I then repeated this test in IE9. On elements that claim to support the Invoke pattern, I could programmatically invoke them as expected. But when I physically clicked on them, no Invoke events were raised. I don't know whether this is due to IE or UIA itself, but I don't think there's anything you'll be able to do on the client side to work around this.
I think in practice this probably isn't a major concern in many scenarios because for assistive technology users, it's all the things that happen as a result of invoking the element that are most important, rather than the details of the invoke itself. For example, a screen reader user needs to get details of the links shown and needs to be able to invoke them, but once it's invoked the user's interested in the details of the destination page that's being presented.
Sorry I can't be more help here.
mardi 6 mars 2012 14:41
An additional note for people using AccEvent...
I notice that in the AccEvent image I included earlier, it shows "hr = 0x80040201 - An event was unable to invoke any of the subscribers". The error 0x80040201 in this case actually means that the UIA element is not available. The error's defined in UIAutomationCoreApi.h...
#define UIA_E_ELEMENTNOTAVAILABLE 0x80040201
Unforuntately this error has the same value as an unrelated error defined in winerror.h...
#define EVENT_E_ALL_SUBSCRIBERS_FAILED _HRESULT_TYPEDEF_(0x80040201L)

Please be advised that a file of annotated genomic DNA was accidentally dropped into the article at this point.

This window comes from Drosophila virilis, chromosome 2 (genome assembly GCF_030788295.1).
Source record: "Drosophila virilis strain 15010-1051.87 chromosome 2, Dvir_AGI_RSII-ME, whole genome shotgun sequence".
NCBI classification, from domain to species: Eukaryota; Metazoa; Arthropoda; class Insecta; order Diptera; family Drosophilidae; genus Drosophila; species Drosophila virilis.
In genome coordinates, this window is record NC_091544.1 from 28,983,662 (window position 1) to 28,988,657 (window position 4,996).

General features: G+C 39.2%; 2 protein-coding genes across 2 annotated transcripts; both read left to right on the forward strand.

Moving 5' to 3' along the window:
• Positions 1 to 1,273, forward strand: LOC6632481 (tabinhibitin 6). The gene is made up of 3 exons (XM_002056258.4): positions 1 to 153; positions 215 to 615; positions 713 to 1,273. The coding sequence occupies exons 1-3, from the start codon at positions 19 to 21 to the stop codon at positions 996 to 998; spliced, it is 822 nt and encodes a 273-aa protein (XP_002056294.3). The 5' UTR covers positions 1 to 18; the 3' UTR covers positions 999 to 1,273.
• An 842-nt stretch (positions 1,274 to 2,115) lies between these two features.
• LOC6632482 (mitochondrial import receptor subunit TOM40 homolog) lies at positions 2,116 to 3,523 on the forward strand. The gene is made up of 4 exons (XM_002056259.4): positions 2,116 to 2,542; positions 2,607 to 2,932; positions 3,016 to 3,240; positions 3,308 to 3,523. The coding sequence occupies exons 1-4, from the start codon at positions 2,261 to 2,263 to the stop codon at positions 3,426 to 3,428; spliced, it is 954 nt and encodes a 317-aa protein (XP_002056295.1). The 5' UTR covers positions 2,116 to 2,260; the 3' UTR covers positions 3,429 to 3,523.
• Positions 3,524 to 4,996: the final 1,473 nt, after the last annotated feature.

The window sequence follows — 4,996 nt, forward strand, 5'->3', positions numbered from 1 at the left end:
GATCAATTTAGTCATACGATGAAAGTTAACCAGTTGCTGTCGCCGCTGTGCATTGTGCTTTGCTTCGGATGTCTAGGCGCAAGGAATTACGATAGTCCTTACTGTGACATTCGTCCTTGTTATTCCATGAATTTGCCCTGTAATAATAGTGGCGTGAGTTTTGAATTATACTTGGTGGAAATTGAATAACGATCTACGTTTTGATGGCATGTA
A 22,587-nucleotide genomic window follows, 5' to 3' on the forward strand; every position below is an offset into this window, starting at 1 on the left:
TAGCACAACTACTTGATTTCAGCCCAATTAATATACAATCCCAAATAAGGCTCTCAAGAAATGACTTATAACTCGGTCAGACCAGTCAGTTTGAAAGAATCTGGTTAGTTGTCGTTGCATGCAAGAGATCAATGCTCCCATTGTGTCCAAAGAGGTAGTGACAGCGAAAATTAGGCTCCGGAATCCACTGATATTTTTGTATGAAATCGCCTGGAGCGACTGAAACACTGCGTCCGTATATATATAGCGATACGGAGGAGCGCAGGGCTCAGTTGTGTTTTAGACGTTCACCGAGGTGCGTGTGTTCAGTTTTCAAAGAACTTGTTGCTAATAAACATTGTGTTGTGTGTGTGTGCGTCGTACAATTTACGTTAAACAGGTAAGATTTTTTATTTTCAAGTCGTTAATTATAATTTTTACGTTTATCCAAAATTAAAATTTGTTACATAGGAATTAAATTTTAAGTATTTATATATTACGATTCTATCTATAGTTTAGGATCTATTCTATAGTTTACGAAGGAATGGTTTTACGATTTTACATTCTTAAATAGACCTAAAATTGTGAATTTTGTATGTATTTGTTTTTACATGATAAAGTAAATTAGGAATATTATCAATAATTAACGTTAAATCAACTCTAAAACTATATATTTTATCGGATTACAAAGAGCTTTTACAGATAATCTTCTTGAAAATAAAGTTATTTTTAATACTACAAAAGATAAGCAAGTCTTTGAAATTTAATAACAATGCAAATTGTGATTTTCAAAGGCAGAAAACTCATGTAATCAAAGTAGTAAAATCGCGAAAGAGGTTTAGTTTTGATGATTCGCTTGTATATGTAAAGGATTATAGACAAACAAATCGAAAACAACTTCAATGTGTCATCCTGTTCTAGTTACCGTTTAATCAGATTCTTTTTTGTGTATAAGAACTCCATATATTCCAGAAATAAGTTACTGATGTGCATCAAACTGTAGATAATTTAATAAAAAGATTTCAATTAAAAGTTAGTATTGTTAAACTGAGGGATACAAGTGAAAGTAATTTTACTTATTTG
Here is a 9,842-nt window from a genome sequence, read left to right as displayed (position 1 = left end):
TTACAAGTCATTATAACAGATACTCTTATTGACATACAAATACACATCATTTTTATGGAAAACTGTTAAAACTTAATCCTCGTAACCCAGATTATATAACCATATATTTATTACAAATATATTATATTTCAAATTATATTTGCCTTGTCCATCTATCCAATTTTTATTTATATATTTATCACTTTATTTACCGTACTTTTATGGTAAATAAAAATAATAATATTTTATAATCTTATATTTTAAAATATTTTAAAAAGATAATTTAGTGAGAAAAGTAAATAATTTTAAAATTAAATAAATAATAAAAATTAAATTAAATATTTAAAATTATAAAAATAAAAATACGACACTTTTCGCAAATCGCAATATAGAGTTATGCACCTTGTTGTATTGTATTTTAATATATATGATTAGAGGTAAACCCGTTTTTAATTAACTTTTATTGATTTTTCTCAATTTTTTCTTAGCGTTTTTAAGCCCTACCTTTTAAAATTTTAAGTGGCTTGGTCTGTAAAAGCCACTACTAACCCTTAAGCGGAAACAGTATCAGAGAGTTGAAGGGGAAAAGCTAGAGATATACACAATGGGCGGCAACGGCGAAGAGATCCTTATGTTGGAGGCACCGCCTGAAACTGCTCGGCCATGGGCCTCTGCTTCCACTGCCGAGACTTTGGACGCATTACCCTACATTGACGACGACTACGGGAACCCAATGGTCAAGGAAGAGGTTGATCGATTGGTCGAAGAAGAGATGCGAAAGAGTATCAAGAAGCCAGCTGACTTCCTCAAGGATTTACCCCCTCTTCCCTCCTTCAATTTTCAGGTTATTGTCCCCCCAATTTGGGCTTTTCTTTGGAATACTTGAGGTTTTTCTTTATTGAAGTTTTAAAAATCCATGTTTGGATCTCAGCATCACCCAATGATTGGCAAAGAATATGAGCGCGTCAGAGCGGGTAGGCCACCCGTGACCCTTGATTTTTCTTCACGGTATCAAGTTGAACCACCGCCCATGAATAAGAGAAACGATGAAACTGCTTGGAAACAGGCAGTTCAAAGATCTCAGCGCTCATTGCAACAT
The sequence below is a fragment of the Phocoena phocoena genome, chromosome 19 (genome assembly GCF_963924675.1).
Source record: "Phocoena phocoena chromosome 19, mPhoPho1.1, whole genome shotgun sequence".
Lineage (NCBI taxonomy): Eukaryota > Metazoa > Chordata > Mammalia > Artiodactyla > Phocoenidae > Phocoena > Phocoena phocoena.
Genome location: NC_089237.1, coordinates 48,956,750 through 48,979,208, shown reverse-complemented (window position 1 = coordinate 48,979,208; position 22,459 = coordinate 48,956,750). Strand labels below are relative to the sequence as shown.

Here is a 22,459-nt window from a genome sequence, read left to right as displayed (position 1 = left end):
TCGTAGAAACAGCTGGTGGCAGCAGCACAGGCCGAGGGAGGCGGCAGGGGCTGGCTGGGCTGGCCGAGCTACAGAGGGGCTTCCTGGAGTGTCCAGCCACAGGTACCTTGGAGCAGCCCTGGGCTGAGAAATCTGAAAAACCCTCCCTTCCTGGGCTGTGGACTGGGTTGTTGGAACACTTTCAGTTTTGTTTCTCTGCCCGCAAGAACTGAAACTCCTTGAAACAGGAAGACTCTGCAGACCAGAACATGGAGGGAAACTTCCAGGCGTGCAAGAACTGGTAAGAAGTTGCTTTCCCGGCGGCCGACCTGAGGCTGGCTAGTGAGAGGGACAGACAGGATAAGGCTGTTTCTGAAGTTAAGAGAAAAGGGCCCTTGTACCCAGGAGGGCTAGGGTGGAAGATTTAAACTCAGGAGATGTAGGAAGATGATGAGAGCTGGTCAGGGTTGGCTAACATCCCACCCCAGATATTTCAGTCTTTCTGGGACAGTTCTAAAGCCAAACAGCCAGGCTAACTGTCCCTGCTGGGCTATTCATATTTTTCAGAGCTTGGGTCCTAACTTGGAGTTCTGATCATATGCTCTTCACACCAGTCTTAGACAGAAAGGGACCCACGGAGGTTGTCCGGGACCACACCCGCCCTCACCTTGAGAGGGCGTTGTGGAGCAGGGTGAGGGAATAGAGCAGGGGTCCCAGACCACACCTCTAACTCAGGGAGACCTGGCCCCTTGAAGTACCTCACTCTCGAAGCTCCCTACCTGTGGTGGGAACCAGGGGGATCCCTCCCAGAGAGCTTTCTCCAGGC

This leads to confusion, because UIA clients will periodically encounter the error value 0x80040201.
mercredi 7 mars 2012 01:57
Wow. Many thanks for the thorough response. I do appreciate the effort you went through for this. As an aside the WinEvents mode of AccEvent doesn't get an invoke event either. I was hopeful since that seemed to be a lower level interface. Unfortunately, for my use case I really need to see the invoke event.
What version of IE were you able to see the invoke (with the error)?
mercredi 7 mars 2012 03:10
Unfortunately I've not been able to get the Invoke event raised from IE at all, (I was using IE9). This Invoke event I saw in AccEvent was raised by the Control Panel when I clicked a link in there. By doing that I knew I had AccEvent set up right to report Invoke events, and so the fact that I didn't see them when clicking the links in IE9 meant that they either weren't being raised by IE, or UIA wasn't propagating them through to the client. That was an interesting test that you ran, to see if the EVENT_OBJECT_INVOKED winevent was being raised. Given that that winevent isn't being raised, I think this is an IE9 issue rather than UIA.